CHINCHILLA GIGANTA - Nikki White (Reguli Cavy & Rabbit Club)
The Chinchilla Giganta as a Fur rabbit. It is not very common these days even in Britain and is on the endangered list in this country. Some were imported, when it was possible to import rabbits from Britain in the 1990s , but they seem to have disappeared with only the odd meat breeder in remote places with any substantial herds. So it has been necessary to recreate them, using Chinchilla coloured Flemish Giants and also British Giants (usually Brown/Greys). A breeder in Victoria a few years back was making very good progress with them under the guidance of a senior judge.
The name is derived from the South American chinchilla (lanigera), a rodent whose fur is the most expensive around. Like the rodent, the rabbit looks grey with a black ticked coat, basically an Agouti with the yellow pigment replaced with pearl. The mix of silver and blue tipping with the black guard hairs gives it its distinctive “mackerel” look.
In 1920 Christopher Wren (yes, a descendant of the man who built St Paul’s Cathedral in London) wanted to create a large graceful rabbit suitable for both fur and the table. Its fur is darker then a standard Chinchilla rabbit and not as silky. He crossed Flemish Giants with standard Chinchillas, apparently. There was a trend to have them “mandolin” shaped but that is not useful for a meat breed and recently there seems to be a return to the flatter shape of Grace Wren’s Double Ch. Show Girl
Standard The coat must be uniformly dense and silky but with resilience and at least 3.175 cms in length but density is to count more than length. The colour is similar to the Standard Chinchilla though the blue slate undercolour should extend half the length of the fur excluding the guard hairs. This is followed by a clear band of pearl not exceeding a quarter of the length of the hair. The pearl band is to be followed by a black line finishing with alternating blue/grey and silver/white tipping heavily intermixed with longer black-tipped guard hairs. The top colour should be darker than the Standard Chinchilla and the colour should be carried well down the sides of the belly which should be white except for the blue/grey groin streaks. Feet, head and ears should be the same uniform shade of colour as the body. Eyes to be blue, grey or brown. Feet to be as free from barring as possible, white toenails not to be penalised, ears to have black lacing. The body should be long and graceful, finely boned with head, ears and limbs all in due proportion to the size of the body. Adult bucks to be heavier boned with bold head.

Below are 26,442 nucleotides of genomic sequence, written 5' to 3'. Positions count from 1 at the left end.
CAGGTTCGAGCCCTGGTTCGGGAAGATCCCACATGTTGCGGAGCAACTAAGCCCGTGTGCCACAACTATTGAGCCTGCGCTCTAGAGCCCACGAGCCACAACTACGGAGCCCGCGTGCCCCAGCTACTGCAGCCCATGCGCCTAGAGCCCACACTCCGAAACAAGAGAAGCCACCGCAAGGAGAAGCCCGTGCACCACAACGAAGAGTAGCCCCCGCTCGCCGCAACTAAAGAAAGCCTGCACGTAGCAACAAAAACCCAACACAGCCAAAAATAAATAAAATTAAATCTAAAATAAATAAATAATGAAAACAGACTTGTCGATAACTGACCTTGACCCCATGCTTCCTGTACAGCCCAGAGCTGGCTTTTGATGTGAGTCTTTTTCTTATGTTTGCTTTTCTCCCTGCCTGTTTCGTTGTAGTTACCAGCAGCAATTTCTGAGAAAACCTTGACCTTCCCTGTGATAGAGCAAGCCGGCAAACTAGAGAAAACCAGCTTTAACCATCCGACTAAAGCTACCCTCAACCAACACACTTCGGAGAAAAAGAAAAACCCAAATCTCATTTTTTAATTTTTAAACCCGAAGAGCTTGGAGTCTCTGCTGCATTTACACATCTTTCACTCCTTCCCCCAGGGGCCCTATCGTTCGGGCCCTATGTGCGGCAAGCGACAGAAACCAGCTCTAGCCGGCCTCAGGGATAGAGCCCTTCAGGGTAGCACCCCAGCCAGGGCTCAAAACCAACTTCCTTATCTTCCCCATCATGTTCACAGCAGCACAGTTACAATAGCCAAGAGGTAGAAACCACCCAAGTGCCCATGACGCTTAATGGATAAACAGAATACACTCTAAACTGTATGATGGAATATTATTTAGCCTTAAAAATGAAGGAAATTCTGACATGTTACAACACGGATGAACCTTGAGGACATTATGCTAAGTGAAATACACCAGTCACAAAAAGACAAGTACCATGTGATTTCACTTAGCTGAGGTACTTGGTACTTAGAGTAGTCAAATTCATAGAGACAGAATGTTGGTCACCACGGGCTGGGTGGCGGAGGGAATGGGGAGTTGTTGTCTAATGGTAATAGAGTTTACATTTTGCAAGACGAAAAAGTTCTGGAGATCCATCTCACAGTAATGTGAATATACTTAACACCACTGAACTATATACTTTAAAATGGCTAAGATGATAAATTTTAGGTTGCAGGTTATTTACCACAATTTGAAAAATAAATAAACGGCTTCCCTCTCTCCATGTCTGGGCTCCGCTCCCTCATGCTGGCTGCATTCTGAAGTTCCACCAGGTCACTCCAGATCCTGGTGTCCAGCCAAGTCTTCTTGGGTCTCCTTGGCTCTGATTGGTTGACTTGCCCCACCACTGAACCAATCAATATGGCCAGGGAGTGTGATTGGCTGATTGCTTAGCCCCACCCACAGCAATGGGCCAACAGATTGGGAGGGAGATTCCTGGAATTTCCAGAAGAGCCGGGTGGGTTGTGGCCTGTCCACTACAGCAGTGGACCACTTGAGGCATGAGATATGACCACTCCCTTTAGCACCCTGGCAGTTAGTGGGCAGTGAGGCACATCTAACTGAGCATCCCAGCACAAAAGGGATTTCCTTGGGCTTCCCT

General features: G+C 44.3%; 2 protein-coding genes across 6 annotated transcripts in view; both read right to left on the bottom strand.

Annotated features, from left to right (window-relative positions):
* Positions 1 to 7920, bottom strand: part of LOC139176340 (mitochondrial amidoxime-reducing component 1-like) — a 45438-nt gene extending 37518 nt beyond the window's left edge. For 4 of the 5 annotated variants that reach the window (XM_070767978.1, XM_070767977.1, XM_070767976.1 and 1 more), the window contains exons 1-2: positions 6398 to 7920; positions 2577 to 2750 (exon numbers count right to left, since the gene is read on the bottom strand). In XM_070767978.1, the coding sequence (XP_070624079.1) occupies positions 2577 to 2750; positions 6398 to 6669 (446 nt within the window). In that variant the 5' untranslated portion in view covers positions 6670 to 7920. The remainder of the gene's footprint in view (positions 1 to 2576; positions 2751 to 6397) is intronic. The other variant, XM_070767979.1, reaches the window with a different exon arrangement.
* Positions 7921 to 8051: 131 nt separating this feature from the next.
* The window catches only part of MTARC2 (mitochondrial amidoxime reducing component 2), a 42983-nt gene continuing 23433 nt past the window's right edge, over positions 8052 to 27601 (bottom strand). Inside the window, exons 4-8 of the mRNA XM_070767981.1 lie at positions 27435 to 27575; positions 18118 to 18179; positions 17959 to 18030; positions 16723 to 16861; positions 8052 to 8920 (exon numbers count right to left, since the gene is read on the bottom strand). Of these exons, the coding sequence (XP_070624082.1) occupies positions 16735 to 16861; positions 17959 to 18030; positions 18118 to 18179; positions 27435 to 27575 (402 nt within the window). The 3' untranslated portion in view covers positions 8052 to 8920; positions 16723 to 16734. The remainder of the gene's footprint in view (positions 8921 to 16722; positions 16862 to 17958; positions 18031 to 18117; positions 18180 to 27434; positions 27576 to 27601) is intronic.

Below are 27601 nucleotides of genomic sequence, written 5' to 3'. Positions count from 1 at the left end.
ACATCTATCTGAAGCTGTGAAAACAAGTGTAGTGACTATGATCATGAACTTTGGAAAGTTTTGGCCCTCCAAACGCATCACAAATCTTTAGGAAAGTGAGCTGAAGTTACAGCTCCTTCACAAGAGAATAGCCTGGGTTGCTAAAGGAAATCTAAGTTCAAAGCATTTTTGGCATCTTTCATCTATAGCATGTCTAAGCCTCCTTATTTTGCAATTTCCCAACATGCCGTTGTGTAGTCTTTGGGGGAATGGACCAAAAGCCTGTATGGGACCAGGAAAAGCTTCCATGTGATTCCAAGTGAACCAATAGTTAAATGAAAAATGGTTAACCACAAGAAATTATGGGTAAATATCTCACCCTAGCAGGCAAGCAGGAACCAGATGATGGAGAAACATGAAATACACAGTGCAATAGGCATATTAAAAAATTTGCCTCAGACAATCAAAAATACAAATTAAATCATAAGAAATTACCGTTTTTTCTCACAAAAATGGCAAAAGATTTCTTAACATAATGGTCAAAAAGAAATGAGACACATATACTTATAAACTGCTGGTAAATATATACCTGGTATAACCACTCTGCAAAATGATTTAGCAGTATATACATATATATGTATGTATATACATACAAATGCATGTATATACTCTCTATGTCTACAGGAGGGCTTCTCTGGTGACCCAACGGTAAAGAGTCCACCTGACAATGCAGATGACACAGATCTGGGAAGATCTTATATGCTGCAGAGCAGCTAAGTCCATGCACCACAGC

The minimum weight of an adult doe should be 4.07 kg and an adult buck 3.855 kg; the maximum weight of an adult of either sex is 5.44 kg. They take an “L” ring.
Faults to be penalised include bagginess, moulty coat. bad condition, partially lopped ears, short body, large triangle at neck, wide pearling, short coat on shoulders, rusty or excessively wide black line, flyback or woolly coat. Disqualifications include being outside the standard weights, completely lopped ears, white feet, ill health.
IS THE CHINGI THE BUNNY FOR YOU?
This is a big bunny, though not as large as a British Giant. They do eat more than the medium or small rabbits so need a big bowl, a big water bottle and a big cage (at least 150 x 60 x 60) . They can be trained to walk on a leash, though it is like walking a cat – you go where the animal goes, it does not walk to heel. They are placid and good natured They can be stubborn and determined and some are escape artists but mostly they are easy going and patient with children who want to drag them around or pummel them with affection.
British Rabbit Council, Standards of Rabbit Breeds 3rd ed. 2011-2016.
Giant Bytes: Flemish Giants and Chinchilla Gigantas edited by Roland D. White. Chattisham, Printing for Pleasure, 2014
Russell, Geoff, Mini Encyclopeda of Rabbit Breeds & Care. Dorking, Interpet Publishing, 2008
Verhoef-Verhallen, Esther, Encyclopaedia of Rabbits and Rodents. Lisse, Rebo Productions, 1998
Vriends-Parent, Lucia, The New Rabbit Handbook. Hauppage, NY, Barrons, 1989
Whitman, Bob D., Domestic Rabbits & Their Histories: Breeds of the World. Leawood, KS : Leathers Publishing, 2004
Williams, A.E. Ted, Rabbit Breeding for Perfection. Melbourne, AE Williams, 1992.